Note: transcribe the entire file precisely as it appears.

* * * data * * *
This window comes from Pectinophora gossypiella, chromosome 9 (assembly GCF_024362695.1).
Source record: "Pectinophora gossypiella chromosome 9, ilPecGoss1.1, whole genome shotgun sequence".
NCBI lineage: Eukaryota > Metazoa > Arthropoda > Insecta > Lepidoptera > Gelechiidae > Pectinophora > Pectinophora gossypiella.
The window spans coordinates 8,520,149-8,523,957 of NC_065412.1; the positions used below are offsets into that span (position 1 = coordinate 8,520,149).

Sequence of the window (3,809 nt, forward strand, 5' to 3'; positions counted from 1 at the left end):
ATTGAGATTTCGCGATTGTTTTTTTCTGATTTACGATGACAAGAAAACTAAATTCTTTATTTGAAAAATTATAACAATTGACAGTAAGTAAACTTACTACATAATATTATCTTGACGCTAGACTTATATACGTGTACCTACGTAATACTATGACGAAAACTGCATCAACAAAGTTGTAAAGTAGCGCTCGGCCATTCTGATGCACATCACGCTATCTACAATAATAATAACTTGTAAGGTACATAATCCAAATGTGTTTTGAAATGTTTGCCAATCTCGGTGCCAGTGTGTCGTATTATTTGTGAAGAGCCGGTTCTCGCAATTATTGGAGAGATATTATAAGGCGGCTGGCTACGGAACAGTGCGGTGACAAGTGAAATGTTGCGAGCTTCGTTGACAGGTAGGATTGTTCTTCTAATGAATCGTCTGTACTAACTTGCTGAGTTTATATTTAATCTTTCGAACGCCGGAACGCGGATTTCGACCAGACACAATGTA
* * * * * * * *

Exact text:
This window comes from Pectinophora gossypiella, chromosome 9 (assembly GCF_024362695.1).
Source record: "Pectinophora gossypiella chromosome 9, ilPecGoss1.1, whole genome shotgun sequence".
NCBI lineage: Eukaryota > Metazoa > Arthropoda > Insecta > Lepidoptera > Gelechiidae > Pectinophora > Pectinophora gossypiella.
The window spans coordinates 8,520,149-8,523,957 of NC_065412.1; the positions used below are offsets into that span (position 1 = coordinate 8,520,149).

Sequence of the window (3,809 nt, forward strand, 5' to 3'; positions counted from 1 at the left end):
ATTGAGATTTCGCGATTGTTTTTTTCTGATTTACGATGACAAGAAAACTAAATTCTTTATTTGAAAAATTATAACAATTGACAGTAAGTAAACTTACTACATAATATTATCTTGACGCTAGACTTATATACGTGTACCTACGTAATACTATGACGAAAACTGCATCAACAAAGTTGTAAAGTAGCGCTCGGCCATTCTGATGCACATCACGCTATCTACAATAATAATAACTTGTAAGGTACATAATCCAAATGTGTTTTGAAATGTTTGCCAATCTCGGTGCCAGTGTGTCGTATTATTTGTGAAGAGCCGGTTCTCGCAATTATTGGAGAGATATTATAAGGCGGCTGGCTACGGAACAGTGCGGTGACAAGTGAAATGTTGCGAGCTTCGTTGACAGGTAGGATTGTTCTTCTAATGAATCGTCTGTACTAACTTGCTGAGTTTATATTTAATCTTTCGAACGCCGGAACGCGGATTTCGACCAGACACAATGTA